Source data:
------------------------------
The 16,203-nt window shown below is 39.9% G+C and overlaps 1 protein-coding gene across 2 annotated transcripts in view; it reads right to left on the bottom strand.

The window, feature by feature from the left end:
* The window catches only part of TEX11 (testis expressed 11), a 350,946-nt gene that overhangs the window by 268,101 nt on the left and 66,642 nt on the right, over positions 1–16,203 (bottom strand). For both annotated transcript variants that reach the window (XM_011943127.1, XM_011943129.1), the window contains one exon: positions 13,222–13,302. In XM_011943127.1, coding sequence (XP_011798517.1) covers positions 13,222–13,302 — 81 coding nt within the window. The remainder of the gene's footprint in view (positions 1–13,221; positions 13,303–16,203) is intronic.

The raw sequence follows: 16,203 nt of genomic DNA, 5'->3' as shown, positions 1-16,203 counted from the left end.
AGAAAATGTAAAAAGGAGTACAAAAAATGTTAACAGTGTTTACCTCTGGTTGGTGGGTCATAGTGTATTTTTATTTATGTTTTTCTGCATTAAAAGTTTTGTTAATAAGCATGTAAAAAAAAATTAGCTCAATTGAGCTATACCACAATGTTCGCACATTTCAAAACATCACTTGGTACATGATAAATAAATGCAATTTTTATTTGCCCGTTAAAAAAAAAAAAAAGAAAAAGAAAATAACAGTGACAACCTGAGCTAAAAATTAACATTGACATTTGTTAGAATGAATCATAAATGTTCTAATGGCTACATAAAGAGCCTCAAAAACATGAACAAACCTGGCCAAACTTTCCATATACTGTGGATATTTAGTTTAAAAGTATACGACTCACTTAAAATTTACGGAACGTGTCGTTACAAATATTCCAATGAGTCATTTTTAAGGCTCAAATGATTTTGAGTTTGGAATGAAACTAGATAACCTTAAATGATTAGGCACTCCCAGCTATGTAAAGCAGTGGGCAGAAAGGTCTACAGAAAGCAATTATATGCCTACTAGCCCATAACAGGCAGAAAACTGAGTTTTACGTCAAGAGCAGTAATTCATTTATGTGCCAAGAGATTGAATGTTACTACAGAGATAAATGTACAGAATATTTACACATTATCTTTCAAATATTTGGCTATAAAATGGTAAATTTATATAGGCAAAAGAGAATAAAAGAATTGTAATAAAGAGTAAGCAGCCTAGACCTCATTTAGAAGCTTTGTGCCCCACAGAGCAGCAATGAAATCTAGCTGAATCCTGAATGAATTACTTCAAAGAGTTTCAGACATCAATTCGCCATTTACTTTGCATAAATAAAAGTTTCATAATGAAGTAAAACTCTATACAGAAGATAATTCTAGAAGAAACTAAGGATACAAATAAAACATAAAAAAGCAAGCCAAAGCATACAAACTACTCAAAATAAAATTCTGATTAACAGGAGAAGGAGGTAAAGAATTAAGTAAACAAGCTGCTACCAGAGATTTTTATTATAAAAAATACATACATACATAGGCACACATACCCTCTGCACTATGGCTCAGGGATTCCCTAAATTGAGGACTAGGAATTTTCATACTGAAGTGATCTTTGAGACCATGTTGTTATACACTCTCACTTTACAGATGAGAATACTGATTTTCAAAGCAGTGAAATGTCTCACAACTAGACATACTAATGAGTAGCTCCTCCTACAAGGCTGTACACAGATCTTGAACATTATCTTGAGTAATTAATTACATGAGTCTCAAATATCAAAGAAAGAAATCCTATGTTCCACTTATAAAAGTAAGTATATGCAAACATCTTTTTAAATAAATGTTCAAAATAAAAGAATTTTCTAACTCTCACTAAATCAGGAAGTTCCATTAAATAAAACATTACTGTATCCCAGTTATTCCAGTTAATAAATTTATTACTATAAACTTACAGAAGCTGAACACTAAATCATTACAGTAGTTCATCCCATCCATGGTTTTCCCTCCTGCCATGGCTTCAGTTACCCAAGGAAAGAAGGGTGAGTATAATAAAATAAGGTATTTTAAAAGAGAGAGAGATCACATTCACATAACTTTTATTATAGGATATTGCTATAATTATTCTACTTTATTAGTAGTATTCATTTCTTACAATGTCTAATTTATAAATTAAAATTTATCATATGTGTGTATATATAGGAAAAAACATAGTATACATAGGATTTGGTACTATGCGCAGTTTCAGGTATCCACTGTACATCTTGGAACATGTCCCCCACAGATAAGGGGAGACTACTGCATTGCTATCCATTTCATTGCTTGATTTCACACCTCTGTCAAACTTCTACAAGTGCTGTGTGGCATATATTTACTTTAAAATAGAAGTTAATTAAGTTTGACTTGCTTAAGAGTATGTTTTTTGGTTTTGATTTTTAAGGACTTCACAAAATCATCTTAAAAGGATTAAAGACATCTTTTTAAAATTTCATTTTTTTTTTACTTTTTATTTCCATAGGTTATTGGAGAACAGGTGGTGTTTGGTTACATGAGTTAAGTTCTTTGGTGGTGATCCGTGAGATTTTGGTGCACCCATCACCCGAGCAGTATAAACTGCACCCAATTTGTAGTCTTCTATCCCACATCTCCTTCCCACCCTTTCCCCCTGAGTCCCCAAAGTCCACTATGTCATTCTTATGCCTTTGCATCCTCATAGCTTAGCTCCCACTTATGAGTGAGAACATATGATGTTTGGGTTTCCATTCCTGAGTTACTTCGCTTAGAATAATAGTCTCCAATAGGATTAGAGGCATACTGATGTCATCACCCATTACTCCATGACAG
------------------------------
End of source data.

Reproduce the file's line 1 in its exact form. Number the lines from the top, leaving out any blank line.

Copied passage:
The 16,203-nt window shown below is 39.9% G+C and overlaps 1 protein-coding gene across 2 annotated transcripts in view; it reads right to left on the bottom strand.